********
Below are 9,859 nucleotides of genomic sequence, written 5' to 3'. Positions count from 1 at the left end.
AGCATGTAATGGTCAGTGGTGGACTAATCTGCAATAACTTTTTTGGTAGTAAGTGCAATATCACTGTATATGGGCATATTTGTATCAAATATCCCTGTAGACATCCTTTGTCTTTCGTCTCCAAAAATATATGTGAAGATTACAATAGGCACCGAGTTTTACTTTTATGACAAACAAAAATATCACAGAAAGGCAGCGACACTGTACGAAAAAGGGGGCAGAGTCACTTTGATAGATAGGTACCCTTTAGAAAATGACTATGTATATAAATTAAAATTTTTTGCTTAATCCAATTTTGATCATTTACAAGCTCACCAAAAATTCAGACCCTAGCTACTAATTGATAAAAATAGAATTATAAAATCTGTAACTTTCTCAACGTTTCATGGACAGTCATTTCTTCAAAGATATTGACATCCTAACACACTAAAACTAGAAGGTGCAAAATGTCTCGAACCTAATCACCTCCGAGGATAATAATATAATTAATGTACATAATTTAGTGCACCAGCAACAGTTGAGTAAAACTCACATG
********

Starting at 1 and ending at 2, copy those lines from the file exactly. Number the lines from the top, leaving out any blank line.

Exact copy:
Below are 9,859 nucleotides of genomic sequence, written 5' to 3'. Positions count from 1 at the left end.
AGCATGTAATGGTCAGTGGTGGACTAATCTGCAATAACTTTTTTGGTAGTAAGTGCAATATCACTGTATATGGGCATATTTGTATCAAATATCCCTGTAGACATCCTTTGTCTTTCGTCTCCAAAAATATATGTGAAGATTACAATAGGCACCGAGTTTTACTTTTATGACAAACAAAAATATCACAGAAAGGCAGCGACACTGTACGAAAAAGGGGGCAGAGTCACTTTGATAGATAGGTACCCTTTAGAAAATGACTATGTATATAAATTAAAATTTTTTGCTTAATCCAATTTTGATCATTTACAAGCTCACCAAAAATTCAGACCCTAGCTACTAATTGATAAAAATAGAATTATAAAATCTGTAACTTTCTCAACGTTTCATGGACAGTCATTTCTTCAAAGATATTGACATCCTAACACACTAAAACTAGAAGGTGCAAAATGTCTCGAACCTAATCACCTCCGAGGATAATAATATAATTAATGTACATAATTTAGTGCACCAGCAACAGTTGAGTAAAACTCACATG